A Pearl Like a Fishnet: July 27.
What do a seed, yeast, buried treasure, a pearl, and a fishnet have in common? They're all like the kingdom, right?
Actually, no. When we read these diverse and troubling kingdom parables carefully, the objects described are inseparable from actions and actors: Seed is sown by a sower, yeast is hidden by a woman, the treasure hunter and the merchant buy and sell, the fishers fish. The kingdom is not about static symbols but about people engaged in action.
"The kingdom of heaven is like a mustard seed" is a familiar and comforting image--God will do something wonderful if we have a tiny bit of faith; something big and good comes from something small and insignificant.
We think this because we don't know much about mustard and focus on the tiny seed, not the "great tree." A mustard bush is neither big nor wonderful; it is invasive, fast-growing, and impossible to get rid of (like darnel, another invasive weed).
The kingdom of God is like kudzu, like Scotch broom, like morning glories, like dandelions. And birds of the air? The last place we want them is in our grain fields. You've heard of scarecrows?
The pesky mustard seed parable is paired with the one-verse parable of the yeast. A nice domestic image, a little gender parity, maybe even an instance of Jesus speaking directly to women. Well, it would be if the central images didn't all convey contamination, corruption, and subversion. A modern paraphrase might be: "The kingdom of God is like a virus in a dirty needle that a junkie took and injected into a vein so the whole body was infected." Yet in the parable, from this woman's "hiding" the yeast comes incredible abundance--bread to feed more than 100 people.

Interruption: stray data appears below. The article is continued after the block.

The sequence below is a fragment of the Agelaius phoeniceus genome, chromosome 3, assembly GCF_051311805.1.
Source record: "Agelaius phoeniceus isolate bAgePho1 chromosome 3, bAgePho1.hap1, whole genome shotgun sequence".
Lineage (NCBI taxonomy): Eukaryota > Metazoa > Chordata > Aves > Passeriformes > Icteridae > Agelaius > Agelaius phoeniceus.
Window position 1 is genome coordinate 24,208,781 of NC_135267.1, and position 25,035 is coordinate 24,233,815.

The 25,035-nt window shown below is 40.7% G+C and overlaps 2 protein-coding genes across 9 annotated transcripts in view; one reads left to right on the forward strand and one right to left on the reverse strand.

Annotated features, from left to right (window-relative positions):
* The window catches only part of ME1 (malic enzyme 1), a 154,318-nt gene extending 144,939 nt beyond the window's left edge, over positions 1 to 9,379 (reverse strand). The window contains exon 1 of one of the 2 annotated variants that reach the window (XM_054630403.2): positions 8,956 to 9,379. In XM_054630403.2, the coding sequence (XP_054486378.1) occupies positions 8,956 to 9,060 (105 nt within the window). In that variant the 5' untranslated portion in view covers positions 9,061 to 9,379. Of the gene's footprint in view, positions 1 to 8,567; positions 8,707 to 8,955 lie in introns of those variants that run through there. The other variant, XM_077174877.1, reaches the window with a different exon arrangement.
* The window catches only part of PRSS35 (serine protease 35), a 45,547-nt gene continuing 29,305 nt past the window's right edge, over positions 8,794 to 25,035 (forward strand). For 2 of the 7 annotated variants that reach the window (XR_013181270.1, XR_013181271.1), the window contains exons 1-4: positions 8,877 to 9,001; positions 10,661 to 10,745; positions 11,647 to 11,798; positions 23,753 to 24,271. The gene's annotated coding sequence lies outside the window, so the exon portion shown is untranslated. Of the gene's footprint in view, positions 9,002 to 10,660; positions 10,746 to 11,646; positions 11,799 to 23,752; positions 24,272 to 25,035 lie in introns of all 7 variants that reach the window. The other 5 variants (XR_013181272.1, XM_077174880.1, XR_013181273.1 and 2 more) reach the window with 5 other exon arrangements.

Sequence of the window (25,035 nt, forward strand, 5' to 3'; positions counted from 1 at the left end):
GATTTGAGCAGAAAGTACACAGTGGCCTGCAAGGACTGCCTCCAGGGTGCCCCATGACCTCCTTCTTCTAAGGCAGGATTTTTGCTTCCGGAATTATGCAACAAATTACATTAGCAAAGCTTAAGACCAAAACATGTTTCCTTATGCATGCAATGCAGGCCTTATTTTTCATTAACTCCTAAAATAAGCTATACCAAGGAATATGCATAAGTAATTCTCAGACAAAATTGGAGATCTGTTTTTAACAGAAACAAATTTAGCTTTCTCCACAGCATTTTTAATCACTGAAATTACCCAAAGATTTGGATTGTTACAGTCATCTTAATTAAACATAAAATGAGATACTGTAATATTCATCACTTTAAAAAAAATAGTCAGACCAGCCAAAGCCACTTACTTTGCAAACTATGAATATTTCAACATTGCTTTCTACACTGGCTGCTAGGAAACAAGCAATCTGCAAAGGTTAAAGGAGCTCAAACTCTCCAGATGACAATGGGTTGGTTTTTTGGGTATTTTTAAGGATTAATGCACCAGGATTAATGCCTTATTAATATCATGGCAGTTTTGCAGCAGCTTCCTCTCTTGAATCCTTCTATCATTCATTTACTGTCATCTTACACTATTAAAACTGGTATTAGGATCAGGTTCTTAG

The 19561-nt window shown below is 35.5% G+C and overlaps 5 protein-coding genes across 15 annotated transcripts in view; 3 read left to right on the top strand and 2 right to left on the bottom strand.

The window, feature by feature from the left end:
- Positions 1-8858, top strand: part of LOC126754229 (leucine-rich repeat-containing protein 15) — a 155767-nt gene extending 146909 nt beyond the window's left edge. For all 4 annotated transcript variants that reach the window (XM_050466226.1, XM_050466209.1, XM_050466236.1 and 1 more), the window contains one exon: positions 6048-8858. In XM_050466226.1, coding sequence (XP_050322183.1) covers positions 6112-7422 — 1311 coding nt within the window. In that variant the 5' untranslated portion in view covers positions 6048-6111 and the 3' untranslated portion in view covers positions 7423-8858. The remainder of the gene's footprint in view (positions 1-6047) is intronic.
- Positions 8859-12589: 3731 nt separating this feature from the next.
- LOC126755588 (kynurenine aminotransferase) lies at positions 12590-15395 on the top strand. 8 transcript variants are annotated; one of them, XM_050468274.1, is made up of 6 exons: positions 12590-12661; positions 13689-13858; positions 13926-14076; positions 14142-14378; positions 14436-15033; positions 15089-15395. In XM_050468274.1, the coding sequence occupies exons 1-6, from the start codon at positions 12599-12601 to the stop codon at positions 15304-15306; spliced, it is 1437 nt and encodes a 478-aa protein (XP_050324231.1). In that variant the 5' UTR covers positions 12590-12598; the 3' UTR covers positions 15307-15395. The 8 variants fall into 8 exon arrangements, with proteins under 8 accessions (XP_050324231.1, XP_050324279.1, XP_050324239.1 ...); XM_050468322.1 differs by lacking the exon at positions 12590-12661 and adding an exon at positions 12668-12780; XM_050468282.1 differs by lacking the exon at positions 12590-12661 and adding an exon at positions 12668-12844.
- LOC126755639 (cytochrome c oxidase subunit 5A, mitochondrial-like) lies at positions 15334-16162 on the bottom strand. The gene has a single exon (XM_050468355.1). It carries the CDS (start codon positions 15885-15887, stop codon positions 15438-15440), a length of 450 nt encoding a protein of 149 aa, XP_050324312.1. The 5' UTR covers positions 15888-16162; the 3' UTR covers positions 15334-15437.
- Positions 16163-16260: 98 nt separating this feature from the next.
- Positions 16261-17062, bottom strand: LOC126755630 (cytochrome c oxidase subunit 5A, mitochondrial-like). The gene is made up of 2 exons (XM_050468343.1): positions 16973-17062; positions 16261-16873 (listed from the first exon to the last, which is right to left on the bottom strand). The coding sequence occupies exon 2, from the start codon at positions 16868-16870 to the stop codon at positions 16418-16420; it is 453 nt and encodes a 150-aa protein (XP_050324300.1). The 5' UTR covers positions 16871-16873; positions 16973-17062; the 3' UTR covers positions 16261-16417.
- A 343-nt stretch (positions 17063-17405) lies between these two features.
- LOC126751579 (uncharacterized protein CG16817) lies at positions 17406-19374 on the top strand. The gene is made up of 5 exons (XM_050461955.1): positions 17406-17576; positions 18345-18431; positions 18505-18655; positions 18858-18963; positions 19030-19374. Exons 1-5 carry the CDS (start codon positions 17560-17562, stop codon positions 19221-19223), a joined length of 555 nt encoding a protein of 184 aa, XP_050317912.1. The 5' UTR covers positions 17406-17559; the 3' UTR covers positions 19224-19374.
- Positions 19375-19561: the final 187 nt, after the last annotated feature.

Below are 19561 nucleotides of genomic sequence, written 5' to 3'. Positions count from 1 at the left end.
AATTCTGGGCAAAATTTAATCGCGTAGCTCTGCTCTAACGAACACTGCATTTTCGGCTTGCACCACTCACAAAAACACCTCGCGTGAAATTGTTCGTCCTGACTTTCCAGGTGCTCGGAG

In the parables of Matthew, the kingdom Jesus announces is subversive, unstoppable, invasive, a nuisance, urgent, shocking, abundant. It requires action and commitment and inspires extreme behavior.
Listen--serfs are buying land, a peasant woman has baked bread for 100, the kingdom of God is rising, and there we find our daily bread. Fish are breaking through nets, the rich are selling all they have. The kingdom is springing up faster than we can uproot it.
Laurel A. Dykstra is a scripture and justice educator living in Vancouver, British Columbia. She is author of Set Them Free: The Other Side of Exodus. www.laureldykstra.com
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|Title Annotation:||Living the Word|
|Author:||Dykstra, Laurel A.|
|Date:||Jul 1, 2008|
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